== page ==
The average APR on new credit card offers ticked up this week, according to the CreditCards.com Weekly Credit Card Rate Report.
After remaining at 15.18 percent for nine consecutive weeks, the national average annual percentage rate (APR) rose to 15.19 percent.
American Express sparked this week’s rate increase by hiking the APR on two of its airline cards. It bumped the lowest available interest rates on the Gold Delta SkyMiles card and the Platinum Delta SkyMiles card from 15.49 to 15.99 percent, causing the national average to increase.
It also expanded the cards’ maximum rates by more than 5 percentage points, widening the APR spread to 9 points. Delta Airlines fans are now offered a maximum APR of 24.99 percent. CreditCards.com considers only a card’s lowest available interest rate when calculating average rates, though, so the wider range didn’t affect the national average.
Barclaycard also expanded the range of possible APRs on one of its cards this week. It increased the highest available APR on the Wyndham Rewards Visa card from 20.49 to 25.24 percent.
Card issuers have been much more likely in recent months to increase cards’ maximum rates rather than change the lowest available interest rates.
Since July 1, for example:
- American Express increased the maximum APR on two of its airline credit cards by 5 percentage points.
- Barclays also increased the maximum APR on the Wyndham Rewards Visa card by nearly 5 percentage points and hiked the maximum APR on the Carnival World MasterCard by 3 percentage points.
- Chase increased the maximum rate on the IHG Rewards Club Select MasterCard by 7 percentage points
- Huntington Bank increased the maximum rate on the Huntington Voice Rewards card by 2 percentage points.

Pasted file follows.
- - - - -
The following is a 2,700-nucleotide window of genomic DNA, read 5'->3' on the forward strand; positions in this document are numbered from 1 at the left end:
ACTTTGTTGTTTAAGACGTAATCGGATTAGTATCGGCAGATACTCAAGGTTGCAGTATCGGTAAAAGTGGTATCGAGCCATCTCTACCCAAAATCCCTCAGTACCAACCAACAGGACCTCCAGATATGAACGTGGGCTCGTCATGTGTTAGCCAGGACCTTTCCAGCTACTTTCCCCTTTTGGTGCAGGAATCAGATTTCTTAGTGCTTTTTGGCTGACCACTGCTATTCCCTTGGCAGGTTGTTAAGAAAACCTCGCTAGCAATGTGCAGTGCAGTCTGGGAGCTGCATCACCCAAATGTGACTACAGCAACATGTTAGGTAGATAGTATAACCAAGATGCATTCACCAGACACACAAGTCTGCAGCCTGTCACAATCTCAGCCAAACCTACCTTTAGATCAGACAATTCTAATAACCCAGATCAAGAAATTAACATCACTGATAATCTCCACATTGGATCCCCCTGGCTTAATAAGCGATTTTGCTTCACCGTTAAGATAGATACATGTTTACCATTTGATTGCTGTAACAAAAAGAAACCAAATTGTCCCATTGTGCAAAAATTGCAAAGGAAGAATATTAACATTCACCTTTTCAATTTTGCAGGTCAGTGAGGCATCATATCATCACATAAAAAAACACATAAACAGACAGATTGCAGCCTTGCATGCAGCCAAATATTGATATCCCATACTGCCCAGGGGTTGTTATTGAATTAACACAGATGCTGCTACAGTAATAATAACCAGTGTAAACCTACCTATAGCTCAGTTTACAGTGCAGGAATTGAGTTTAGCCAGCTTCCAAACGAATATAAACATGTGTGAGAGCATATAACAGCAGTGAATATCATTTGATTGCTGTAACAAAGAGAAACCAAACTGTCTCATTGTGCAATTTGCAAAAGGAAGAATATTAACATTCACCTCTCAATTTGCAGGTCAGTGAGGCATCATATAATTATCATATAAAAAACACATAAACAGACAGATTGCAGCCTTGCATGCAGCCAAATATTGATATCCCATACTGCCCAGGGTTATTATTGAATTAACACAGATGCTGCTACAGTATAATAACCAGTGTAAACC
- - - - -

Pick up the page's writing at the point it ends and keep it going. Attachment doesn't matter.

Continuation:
As a result, the average APR range on new credit card offers continues to get wider. For example, the average spread between a card’s lowest available rate and its highest rate is now 6.95 percentage points – up from 6.6 percentage points in July. Thirty-four cards included in the Weekly Rate Report now advertise an APR range as wide as 10 percentage points or more. An equal number advertise spreads as wide as 7 to 9 percentage points.
Meanwhile, just 20 cards advertise one flat rate. Most cards that advertise a single interest rate are cards for consumers who need to build or rebuild credit or are business credit cards.
The wider APR spreads indicate that card issuers are reaching out to a larger base of potential customers and are accepting more applicants with lower scores.
According to new research from the credit bureau TransUnion, card issuers are doling out substantially more credit cards this year than in the first several years after the Great Recession. Many of those new cards have gone to applicants who are new to credit or who have relatively low credit scores.
In just the past year, issuers approved cards for 10 million consumers who were either new to credit or hadn’t owned a card in a while, according to TransUnion’s latest Industry Insights Report. As a result, the total amount of new cards issued in the second quarter of 2016 rose to 15.28 million – up from 13.5 million new credit cards in the second quarter of 2015.
Cardholders are also carrying somewhat larger balances, says TransUnion. The total amount of debt cardholders carried in the second quarter of 2016 rose to $662 billion – up from $623 billion in the year prior. In all, 133 million cardholders in the United States have at least one card with a balance, TransUnion says.
Despite cardholders carrying slightly more debt, late payments on credit cards continue to be rare. The credit card delinquency rate, which measures late payments by 30 days or more, only rose slightly in the second quarter.
“Our latest industry insight report still points to a healthy consumer credit market,” said TransUnion’s Nidhi Verma in an Aug. 16 news release. “While more subprime consumers are receiving loans and their balances are rising, we do not see alarming delinquency levels.”
Many credit card issuers have kept a tight lid on unsecured credit by offering relatively low credit limits to cardholders with lower scores.
|CreditCards.com’s Weekly Rate Report|
|Avg. APR||Last week||6 months ago|
|Methodology: The national average credit card APR is comprised of 100 of the most popular credit cards in the country, including cards from dozens of leading U.S. issuers and representing every card category listed above. (Introductory, or teaser, rates are not included in the calculation.)|
|Updated: Aug. 17, 2016|